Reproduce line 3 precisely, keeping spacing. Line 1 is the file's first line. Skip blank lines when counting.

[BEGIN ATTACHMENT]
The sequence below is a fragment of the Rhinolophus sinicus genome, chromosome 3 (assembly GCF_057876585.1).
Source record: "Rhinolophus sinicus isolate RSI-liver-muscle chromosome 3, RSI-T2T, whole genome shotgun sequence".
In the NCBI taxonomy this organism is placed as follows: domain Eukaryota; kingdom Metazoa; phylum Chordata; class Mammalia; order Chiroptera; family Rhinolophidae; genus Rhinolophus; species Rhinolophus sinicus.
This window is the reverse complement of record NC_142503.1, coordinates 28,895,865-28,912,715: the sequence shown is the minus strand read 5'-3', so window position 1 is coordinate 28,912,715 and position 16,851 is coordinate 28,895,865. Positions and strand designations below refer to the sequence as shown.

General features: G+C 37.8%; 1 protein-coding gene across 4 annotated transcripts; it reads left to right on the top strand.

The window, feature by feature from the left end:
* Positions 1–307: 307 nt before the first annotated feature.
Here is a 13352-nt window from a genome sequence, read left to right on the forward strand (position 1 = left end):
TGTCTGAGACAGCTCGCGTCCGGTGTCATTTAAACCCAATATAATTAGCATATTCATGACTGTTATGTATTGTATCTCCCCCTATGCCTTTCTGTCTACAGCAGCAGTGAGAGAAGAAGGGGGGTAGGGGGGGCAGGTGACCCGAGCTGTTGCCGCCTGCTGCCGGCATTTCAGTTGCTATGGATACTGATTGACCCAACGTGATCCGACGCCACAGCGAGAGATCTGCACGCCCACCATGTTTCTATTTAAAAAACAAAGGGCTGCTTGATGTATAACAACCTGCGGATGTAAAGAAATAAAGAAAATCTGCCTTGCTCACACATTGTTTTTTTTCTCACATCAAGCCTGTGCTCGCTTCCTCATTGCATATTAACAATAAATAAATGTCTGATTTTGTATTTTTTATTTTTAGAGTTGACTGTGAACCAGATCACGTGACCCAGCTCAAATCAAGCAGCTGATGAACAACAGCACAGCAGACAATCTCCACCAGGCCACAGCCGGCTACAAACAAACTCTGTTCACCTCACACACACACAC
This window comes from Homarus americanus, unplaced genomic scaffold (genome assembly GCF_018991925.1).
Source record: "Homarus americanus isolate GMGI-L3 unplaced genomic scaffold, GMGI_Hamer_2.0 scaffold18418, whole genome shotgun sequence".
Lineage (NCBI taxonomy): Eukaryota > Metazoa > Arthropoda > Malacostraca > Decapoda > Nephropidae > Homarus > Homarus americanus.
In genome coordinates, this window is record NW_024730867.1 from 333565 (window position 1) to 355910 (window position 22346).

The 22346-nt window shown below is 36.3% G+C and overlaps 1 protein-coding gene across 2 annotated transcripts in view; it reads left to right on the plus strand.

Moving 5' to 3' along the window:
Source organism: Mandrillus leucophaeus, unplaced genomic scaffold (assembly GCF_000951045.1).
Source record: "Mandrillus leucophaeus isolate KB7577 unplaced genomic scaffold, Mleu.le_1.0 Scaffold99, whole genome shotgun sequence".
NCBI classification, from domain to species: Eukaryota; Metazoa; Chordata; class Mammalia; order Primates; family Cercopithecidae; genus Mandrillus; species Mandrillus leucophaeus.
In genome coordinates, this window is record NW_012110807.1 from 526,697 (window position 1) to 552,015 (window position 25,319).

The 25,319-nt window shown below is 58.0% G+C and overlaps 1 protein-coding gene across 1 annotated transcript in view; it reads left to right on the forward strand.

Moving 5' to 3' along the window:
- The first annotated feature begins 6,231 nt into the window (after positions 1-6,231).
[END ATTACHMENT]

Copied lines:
In the NCBI taxonomy this organism is placed as follows: domain Eukaryota; kingdom Metazoa; phylum Chordata; class Mammalia; order Chiroptera; family Rhinolophidae; genus Rhinolophus; species Rhinolophus sinicus.